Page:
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San Joaquin County coronavirus outlook: 263 deaths by August 5

San Joaquin County's Public Health Officer says the county's re-openings could be reversed if more people keep getting sick.

STOCKTON, Calif. — San Joaquin County's top health official warned Thursday that masks and social distancing are not happening enough.

"We are fifth in the state as far as case counts right now per 100,000 population so we've got a high rate of covid right now," San Joaquin County Public Health Officer Dr. Maggie Park said.

The county has had 6,065 confirmed cases, that's up from just over 1,300 cases in a month. 

As of Thursday, 67 coronavirus patients in the county have died.

Dr. Park said there could be 263 deaths by August 5th.

"That is a forecast model that is given to us by the state of California," Dr. Park said. "So, it's an average of different modelers that the state uses, different data scientists. So, some are predicting more and some are predicting less."  

LIVE DATA: San Joaquin County Coronavirus Dashboard:

Hospitalizations are soaring as well.

202 coronavirus patients are hospitalized in the county's seven hospitals now compared to less than ten nearly three weeks ago on May 20th.

"Hospitals in totality still have beds, but the ICU'S are quite full or they're getting full in most of our hospitals," said Dr. Park.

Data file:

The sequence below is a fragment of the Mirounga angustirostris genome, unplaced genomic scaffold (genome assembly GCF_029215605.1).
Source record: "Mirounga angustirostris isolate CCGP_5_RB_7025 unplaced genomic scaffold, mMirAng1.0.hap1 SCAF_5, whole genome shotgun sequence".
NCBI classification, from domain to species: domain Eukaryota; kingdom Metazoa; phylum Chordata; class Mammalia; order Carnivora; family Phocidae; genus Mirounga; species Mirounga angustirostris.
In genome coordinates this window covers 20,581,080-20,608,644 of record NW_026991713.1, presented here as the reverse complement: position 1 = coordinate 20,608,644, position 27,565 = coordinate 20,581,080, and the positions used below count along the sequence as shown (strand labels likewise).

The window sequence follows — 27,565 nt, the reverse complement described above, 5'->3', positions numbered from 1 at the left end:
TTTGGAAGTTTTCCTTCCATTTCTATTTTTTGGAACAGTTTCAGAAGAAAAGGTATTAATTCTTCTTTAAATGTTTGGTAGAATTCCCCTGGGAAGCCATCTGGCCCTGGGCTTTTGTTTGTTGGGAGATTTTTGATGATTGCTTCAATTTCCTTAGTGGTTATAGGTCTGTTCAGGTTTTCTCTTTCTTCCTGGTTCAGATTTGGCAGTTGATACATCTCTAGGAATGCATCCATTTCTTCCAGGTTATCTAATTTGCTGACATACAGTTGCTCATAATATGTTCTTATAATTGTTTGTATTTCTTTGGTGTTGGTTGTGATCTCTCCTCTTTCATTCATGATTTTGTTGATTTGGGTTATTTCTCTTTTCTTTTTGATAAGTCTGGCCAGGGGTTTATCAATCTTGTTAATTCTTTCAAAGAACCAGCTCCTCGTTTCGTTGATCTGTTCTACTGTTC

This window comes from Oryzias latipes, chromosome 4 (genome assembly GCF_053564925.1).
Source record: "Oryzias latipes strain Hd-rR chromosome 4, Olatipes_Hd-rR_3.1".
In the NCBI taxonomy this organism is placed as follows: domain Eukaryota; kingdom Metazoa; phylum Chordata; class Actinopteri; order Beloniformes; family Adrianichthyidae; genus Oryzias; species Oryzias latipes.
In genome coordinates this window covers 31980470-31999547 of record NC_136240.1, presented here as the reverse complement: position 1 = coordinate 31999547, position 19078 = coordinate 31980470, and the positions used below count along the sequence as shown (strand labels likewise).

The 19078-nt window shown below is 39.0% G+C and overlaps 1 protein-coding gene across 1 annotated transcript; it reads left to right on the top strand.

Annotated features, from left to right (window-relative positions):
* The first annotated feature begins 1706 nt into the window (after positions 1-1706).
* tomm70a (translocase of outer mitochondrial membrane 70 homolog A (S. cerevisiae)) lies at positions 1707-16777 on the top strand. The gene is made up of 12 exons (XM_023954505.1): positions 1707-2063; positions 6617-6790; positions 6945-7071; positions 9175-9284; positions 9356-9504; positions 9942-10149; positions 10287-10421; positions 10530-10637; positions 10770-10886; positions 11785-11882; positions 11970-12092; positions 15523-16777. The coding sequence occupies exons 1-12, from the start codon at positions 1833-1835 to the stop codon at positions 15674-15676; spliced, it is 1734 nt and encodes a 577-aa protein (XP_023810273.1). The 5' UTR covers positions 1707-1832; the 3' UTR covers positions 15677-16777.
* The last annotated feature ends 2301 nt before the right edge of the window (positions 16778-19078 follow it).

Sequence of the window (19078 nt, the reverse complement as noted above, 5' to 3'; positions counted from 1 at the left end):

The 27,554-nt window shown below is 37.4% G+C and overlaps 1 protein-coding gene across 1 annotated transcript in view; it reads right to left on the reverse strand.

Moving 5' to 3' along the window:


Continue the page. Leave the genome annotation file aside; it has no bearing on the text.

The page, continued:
The recent outbreaks are attributed to house parties and funerals, Dr. Park said.

If people don't get serious again about the pandemic, reopening's could be put in reverse, Dr. Park said.

"Unfortunately, that's going to have to be the case. I don't know that the closures that the governor initiated on July the first are going to be enough to actually reverse our numbers significantly. I really hope so," Dr. Park said.



According to the CDC, coronavirus (COVID-19) is a family of viruses that is spreadable from person to person. Coronavirus is believed to have been first detected in a seafood market in Wuhan, China, in December 2019. If someone is sick with coronavirus, the symptoms they may show include mild to severe respiratory illness, cough, and difficulty breathing.

Currently, there is no vaccine; however, the CDC suggests the following precautions, along with any other respiratory illness:

  • Avoid close contact with people who are sick.
  • Avoid touching your eyes, nose, and mouth.
  • Stay home when you are sick.
  • Cover your cough or sneeze with a tissue, then throw the tissue in the trash.
  • Clean and disinfect frequently touched objects and surfaces using a regular household cleaning spray or wipe.
  • Wash your hands with soap and water for a minimum of 20 seconds.


Some people have compared the low overall death toll to the flu's high annual death toll in the United States as a reason not to be concerned about COVID-19, however, doctors and health officials are concerned for three main reasons:

  1. There's no vaccine yet and won't be one for until early 2021, at the soonest. Scientists are still researching what other medications could help patients. 
  2. Some people have built up immunity to the flu, but few have immunity to COVID-19 version of coronavirus
  3. Both the flu and COVID-19 are spread by droplets, but COVID-19 might be spread in the air. Scientists are researching exactly how COVID-19 spreads

WATCH MORE:  Sacramento coronavirus spike | Q&A with Sacramento County's Public Health Director